instance on the network, there is the machine-visible name of the instance on the network, there is the machine-visible name of the
type of service it provides, and the human-visible name of the type of service it provides, and the human-visible name of the
particular instance of that type of service. For clarity, this particular instance of that type of service. For clarity, this
document and related specifications use the term "Service Type" to document and related specifications use the term "Service Type" to
denote the machine-visible name of the type of service, and the term denote the machine-visible name of the type of service, and the term
"Instance Name" to denote the human-visible name of a particular "Instance Name" to denote the human-visible name of a particular
instance. instance.
3. Service Discovery Operational Model 3. Service Discovery Operational Model
The original DNS-Based Service Discovery specifications [RFC6763] The original DNS-Based Service Discovery specification [RFC6763] used
used the terms "register" (advertise a service), "browse" (discover the terms "register" (advertise a service), "browse" (discover
service instances), and "resolve" (get IP address and port for a service instances), and "resolve" (get IP address and port for a
specific service instance). This terminology is reflective of the specific service instance). This terminology is reflective of the
thinking at the time, which viewed service discovery as a new and thinking at the time, which viewed service discovery as a new and
separate step, added to existing networking code. For example, a separate step, added to existing networking code. For example, a
server would first open a listening socket as it always had, and then server would first open a listening socket as it always had, and then
"register" that listening socket with the service discovery engine. "register" that listening socket with the service discovery engine.
Similarly, a client would first "resolve" a service instance to an IP Similarly, a client would first "resolve" a service instance to an IP
address and port, and then, having done that, "connect" to that IP address and port, and then, having done that, "connect" to that IP
address and port. address and port.
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service discovery mechanism. service discovery mechanism.
The second step, "Enumerate", is when a client device wishes to The second step, "Enumerate", is when a client device wishes to
perform some action, but does not yet know which particular service perform some action, but does not yet know which particular service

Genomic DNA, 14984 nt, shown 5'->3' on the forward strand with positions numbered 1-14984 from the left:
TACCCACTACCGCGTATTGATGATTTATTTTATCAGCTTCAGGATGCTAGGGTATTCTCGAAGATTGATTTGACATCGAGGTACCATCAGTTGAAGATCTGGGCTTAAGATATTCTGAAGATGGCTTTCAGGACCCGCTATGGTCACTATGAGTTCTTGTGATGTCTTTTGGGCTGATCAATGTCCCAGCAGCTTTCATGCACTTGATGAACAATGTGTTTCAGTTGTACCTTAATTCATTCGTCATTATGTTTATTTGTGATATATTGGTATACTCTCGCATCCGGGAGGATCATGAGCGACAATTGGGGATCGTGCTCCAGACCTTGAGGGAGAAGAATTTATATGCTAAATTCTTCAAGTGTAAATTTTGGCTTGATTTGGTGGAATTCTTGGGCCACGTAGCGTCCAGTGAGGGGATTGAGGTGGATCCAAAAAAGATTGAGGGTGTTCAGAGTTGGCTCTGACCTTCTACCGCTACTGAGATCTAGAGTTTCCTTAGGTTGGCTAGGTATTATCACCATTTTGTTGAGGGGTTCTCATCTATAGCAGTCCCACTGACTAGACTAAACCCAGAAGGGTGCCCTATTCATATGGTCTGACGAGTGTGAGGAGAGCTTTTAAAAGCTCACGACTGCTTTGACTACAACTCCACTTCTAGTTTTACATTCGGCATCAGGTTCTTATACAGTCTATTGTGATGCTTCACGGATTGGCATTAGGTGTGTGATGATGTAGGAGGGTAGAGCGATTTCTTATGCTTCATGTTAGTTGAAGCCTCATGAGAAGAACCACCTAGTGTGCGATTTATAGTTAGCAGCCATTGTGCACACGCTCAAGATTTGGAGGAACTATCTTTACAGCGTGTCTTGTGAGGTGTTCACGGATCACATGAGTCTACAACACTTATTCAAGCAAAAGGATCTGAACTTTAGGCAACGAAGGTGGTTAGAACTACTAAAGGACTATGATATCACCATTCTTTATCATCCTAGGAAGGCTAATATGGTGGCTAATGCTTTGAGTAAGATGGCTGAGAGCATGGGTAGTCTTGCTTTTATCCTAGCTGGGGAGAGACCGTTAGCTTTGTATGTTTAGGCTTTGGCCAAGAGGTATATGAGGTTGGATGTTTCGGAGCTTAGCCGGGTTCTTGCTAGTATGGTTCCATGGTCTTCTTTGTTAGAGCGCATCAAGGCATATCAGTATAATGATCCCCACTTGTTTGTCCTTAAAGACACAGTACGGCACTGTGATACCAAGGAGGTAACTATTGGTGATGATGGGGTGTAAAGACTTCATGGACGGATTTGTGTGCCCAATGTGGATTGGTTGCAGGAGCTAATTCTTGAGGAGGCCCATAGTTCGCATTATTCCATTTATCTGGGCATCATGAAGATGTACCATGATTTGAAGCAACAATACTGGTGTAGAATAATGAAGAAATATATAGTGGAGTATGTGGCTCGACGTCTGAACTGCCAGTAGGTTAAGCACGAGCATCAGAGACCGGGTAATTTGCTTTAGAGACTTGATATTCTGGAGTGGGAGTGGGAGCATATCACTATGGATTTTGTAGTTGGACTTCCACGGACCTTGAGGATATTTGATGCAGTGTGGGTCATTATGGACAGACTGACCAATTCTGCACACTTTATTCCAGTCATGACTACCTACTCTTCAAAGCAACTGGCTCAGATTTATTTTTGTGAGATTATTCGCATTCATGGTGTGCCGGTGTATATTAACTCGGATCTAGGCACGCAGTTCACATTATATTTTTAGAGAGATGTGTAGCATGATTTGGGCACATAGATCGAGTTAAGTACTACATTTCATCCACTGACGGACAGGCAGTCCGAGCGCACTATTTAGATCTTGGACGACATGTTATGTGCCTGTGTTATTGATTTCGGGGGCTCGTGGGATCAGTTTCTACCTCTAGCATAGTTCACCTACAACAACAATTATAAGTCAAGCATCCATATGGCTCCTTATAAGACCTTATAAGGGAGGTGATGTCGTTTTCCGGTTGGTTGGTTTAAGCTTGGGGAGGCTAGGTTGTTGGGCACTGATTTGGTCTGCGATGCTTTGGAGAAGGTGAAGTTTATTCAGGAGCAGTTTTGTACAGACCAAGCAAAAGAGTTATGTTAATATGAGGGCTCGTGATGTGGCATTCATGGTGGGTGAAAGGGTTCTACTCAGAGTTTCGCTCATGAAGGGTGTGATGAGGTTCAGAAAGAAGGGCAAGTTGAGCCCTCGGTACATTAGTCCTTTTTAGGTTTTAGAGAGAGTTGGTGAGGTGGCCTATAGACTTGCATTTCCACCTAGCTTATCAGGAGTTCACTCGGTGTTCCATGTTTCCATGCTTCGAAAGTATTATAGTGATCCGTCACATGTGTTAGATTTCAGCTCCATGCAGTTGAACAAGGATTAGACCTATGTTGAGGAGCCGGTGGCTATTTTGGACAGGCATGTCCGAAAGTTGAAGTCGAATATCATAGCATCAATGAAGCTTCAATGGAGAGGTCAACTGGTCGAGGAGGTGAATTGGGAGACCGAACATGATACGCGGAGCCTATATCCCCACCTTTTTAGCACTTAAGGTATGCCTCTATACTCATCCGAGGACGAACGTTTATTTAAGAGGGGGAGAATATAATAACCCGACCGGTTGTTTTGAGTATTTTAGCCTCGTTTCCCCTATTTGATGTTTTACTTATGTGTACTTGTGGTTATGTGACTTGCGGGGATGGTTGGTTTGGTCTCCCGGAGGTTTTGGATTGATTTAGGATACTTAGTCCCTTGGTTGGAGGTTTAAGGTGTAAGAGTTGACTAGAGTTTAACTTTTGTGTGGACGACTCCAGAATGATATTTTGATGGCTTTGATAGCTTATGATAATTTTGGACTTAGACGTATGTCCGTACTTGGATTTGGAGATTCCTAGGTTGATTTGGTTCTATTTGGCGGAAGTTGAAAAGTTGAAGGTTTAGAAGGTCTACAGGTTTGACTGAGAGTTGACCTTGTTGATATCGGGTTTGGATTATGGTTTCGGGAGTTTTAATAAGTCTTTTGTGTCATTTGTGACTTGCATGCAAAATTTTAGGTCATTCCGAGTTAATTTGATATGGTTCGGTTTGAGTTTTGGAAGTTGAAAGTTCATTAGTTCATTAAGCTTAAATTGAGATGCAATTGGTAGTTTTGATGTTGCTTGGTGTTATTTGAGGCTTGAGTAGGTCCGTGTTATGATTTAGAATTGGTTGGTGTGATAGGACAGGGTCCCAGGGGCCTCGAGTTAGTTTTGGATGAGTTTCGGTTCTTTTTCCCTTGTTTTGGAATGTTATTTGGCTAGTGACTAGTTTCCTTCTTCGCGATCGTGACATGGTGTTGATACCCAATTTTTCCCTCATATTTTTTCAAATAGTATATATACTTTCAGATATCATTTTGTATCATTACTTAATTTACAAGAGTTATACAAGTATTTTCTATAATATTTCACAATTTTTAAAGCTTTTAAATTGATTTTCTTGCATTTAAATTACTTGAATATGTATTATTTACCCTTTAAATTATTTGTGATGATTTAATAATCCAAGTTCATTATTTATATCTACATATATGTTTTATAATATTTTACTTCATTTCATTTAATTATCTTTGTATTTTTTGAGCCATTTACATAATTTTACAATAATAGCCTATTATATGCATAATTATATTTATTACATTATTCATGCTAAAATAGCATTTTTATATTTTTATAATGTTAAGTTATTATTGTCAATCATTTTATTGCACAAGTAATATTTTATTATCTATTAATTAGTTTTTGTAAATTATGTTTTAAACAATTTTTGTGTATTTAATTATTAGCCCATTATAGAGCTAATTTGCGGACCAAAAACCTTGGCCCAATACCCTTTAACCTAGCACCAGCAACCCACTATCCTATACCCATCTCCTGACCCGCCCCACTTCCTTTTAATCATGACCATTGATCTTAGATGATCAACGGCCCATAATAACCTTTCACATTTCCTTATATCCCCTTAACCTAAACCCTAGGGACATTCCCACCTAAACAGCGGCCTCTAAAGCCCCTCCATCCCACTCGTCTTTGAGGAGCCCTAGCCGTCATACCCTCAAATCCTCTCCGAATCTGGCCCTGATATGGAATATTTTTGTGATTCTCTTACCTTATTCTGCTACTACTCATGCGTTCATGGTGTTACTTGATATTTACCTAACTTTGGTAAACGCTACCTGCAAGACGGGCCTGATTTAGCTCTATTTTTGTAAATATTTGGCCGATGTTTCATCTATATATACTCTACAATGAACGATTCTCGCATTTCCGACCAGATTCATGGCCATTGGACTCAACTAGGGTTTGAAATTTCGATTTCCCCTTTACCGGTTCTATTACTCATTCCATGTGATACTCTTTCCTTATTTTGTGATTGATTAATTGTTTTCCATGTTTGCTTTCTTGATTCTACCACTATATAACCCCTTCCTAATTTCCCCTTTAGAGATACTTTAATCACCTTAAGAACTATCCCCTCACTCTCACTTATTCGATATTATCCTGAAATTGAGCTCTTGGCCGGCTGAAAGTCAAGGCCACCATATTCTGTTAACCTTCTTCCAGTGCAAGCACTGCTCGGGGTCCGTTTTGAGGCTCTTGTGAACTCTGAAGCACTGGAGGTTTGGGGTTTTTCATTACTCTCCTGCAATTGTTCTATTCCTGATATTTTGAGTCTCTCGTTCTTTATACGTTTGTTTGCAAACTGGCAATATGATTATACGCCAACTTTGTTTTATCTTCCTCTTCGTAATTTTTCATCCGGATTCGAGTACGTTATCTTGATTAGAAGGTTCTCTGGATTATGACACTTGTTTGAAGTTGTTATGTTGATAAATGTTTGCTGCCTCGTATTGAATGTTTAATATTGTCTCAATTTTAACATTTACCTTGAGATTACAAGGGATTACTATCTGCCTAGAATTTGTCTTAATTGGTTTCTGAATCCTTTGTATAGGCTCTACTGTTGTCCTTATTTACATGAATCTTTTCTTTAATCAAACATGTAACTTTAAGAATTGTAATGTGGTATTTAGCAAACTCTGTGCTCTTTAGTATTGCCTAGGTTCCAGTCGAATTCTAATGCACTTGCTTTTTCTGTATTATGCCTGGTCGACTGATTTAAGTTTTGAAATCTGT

instance will be used to perform that action. For example, when a instance will be used to perform that action. For example, when a
user taps the "AirPrint" button on an iPhone or iPad, the iPhone or user taps the "AirPrint" button on an iPhone or iPad, the iPhone or
iPad knows that the user wishes to print, but not which particular iPad knows that the user wishes to print, but not which particular
printer to use. The desired *function* is known (IPP printing), but printer to use. The desired *function* is known (IPP printing), but
not the particular instance. In this case, the client device needs not the particular instance. In this case, the client device needs
to enumerate the list of available service instances that are able to to enumerate the list of available service instances that are able to
perform the desired task. In most cases this list of service perform the desired task. In some cases this list of service
instances is presented to a human user to choose from; in some cases instances is presented to a human user to choose from; in some cases
it is software that examines the list of available service instances it is software that examines the list of available service instances
and determines the best one to use. This second step is the and determines the best one to use. This second step is the
operation that was called "browsing" in the original specifications. operation that was called "browsing" in the original specifications.
The third step, "Use", is when particular service instance has been The third step, "Use", is when particular service instance has been
selected, and the client wants to make use of that service instance. selected, and the client wants to make use of that service instance.
This encompasses both the "resolve" step (finding IP address(es) and This encompasses both the "resolve" step (finding IP address(es) and
port(s) for the service instance) and the subsequent steps to port(s) for the service instance) and the subsequent steps to